Flor's individual journey is an accurate, affecting one, but many of the scenes with the Clasky's, particularly Deborah, ring with an equal level of falseness. The family falls victim to either being too cute—grandma Evelyn and grandson Georgie while away their time singing decidedly mature, boozy ballads together—or on the verge of an emotional meltdown, depending on whichever direction—comedy or tearjerker—Brooks wishes to take at any given moment. There are moments that do work, especially the heavy ones between John and insecure daughter Bernice, with both actors—Adam Sandler (2004's "50 First Dates") and noteworthy debuter Sarah Steele—perfecting the delicate ways in which parents and children interact with each other during times of discord and vulnerability. Where "Spanglish" goes wrong is in introducing the terrible things Deborah does to her family and then lacking the courage of its convictions to deal with them head-on. Most of the mistakes she makes are never dealt with, nor does Deborah even begin to make amends for her wrongs or try to connect with her children.

The disastrous treatment of Deborah comes close to single-handedly destroying "Spanglish" all by itself. Tea Leoni (2001's "Jurassic Park III") is placed in an unattractive light—physically and mentally—as Deborah, and eventually dissolves into a sniveling, screeching idiot the viewer has no reason in the world to sympathize with. When she cries for the duration of the last half-hour, it is not because she regrets her mistakes so much as she seems to be worried about herself and her own problems that led her to this low point. Leoni and Adam Sandler, mumbling through his lines in an earnest but uneven dramatic performance, might as well be strangers acting off of each other. They are not believable as a married couple, nor is there any insight into, at the beginning of their marriage, why John was attracted to her. Save for the relationship between John and Bernice, the connections between the Clasky parents and offspring are vaguely written at best, with the kids disappearing for long stretches of the running time.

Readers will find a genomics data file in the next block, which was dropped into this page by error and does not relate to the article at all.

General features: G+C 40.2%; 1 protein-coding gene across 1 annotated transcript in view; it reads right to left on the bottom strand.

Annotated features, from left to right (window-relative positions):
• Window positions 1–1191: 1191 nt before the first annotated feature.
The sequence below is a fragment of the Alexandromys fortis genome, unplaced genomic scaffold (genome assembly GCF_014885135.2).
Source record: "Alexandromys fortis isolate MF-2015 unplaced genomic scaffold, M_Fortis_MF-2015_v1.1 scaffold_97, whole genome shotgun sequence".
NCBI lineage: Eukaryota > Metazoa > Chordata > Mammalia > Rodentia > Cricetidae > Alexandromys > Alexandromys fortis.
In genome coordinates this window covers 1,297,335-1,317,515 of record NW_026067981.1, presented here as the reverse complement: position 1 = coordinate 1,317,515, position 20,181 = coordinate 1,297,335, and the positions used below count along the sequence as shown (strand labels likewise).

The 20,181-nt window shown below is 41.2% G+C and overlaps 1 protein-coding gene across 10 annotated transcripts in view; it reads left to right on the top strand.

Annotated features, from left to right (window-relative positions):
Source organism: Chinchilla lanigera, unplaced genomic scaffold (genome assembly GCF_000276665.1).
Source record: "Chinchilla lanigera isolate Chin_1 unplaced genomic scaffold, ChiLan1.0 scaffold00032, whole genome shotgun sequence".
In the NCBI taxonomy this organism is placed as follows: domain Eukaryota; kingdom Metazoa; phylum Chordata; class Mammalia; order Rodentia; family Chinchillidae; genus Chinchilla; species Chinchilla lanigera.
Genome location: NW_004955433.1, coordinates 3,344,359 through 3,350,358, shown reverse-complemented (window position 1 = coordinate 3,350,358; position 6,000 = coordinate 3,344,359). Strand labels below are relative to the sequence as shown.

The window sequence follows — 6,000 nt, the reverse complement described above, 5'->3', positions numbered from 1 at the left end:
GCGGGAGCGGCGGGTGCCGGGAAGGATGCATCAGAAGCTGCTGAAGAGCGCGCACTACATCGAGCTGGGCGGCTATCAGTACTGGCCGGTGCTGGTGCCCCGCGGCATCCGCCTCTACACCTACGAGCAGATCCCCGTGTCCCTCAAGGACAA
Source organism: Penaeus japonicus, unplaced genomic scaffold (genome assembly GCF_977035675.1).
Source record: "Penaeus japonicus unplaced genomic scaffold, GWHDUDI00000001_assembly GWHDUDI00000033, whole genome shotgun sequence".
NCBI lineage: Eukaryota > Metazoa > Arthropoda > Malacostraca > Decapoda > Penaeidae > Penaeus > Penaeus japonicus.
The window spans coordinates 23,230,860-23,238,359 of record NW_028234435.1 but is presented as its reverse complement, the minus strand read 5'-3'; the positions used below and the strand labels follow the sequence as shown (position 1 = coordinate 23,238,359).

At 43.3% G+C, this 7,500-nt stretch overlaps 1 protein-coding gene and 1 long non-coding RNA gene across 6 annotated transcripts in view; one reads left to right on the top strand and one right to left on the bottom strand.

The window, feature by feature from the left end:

"Spanglish" dabbles in the possibility of a romance between John and Flor during the third act, but wisely does not go through with it, where they stand with each other beautifully signified by Flor's words to him right before she places her feet on the hardwood floor. Where everyone else stands with each other is not as clear at the conclusion of "Spanglish," which volunteers a number of nicely modulated moments and brisk humor amidst a slimly formed plot whose thematic relevance turns out to be disappointingly elementary. When the film ends, what has occurred and not been resolved leaves a bad taste in your mouth. "Spanglish" wishes to be full of good will, but it is hampered by an unnecessarily extreme mean streak that the picture refuses to be accountable for.
© 2004 by Dustin Putman
Dustin Putman